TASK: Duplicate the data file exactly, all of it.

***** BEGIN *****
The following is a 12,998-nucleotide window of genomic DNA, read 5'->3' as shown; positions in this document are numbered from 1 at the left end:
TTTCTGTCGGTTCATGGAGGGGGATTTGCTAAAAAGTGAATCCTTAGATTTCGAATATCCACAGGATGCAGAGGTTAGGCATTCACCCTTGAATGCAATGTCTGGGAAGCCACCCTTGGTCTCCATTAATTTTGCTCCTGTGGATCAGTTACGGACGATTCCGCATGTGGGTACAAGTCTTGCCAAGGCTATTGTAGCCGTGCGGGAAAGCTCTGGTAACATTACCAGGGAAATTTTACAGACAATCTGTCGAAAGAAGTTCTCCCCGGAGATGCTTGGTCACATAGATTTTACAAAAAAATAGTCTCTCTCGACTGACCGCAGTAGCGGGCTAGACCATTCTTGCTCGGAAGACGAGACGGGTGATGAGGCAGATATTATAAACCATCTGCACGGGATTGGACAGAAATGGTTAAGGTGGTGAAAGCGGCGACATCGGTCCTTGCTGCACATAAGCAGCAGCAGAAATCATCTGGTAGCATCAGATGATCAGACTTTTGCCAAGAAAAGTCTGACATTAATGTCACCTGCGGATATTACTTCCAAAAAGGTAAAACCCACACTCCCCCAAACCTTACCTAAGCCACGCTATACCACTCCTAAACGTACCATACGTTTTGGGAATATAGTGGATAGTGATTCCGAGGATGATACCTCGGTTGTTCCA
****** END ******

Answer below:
The following is a 12,998-nucleotide window of genomic DNA, read 5'->3' as shown; positions in this document are numbered from 1 at the left end:
TTTCTGTCGGTTCATGGAGGGGGATTTGCTAAAAAGTGAATCCTTAGATTTCGAATATCCACAGGATGCAGAGGTTAGGCATTCACCCTTGAATGCAATGTCTGGGAAGCCACCCTTGGTCTCCATTAATTTTGCTCCTGTGGATCAGTTACGGACGATTCCGCATGTGGGTACAAGTCTTGCCAAGGCTATTGTAGCCGTGCGGGAAAGCTCTGGTAACATTACCAGGGAAATTTTACAGACAATCTGTCGAAAGAAGTTCTCCCCGGAGATGCTTGGTCACATAGATTTTACAAAAAAATAGTCTCTCTCGACTGACCGCAGTAGCGGGCTAGACCATTCTTGCTCGGAAGACGAGACGGGTGATGAGGCAGATATTATAAACCATCTGCACGGGATTGGACAGAAATGGTTAAGGTGGTGAAAGCGGCGACATCGGTCCTTGCTGCACATAAGCAGCAGCAGAAATCATCTGGTAGCATCAGATGATCAGACTTTTGCCAAGAAAAGTCTGACATTAATGTCACCTGCGGATATTACTTCCAAAAAGGTAAAACCCACACTCCCCCAAACCTTACCTAAGCCACGCTATACCACTCCTAAACGTACCATACGTTTTGGGAATATAGTGGATAGTGATTCCGAGGATGATACCTCGGTTGTTCCA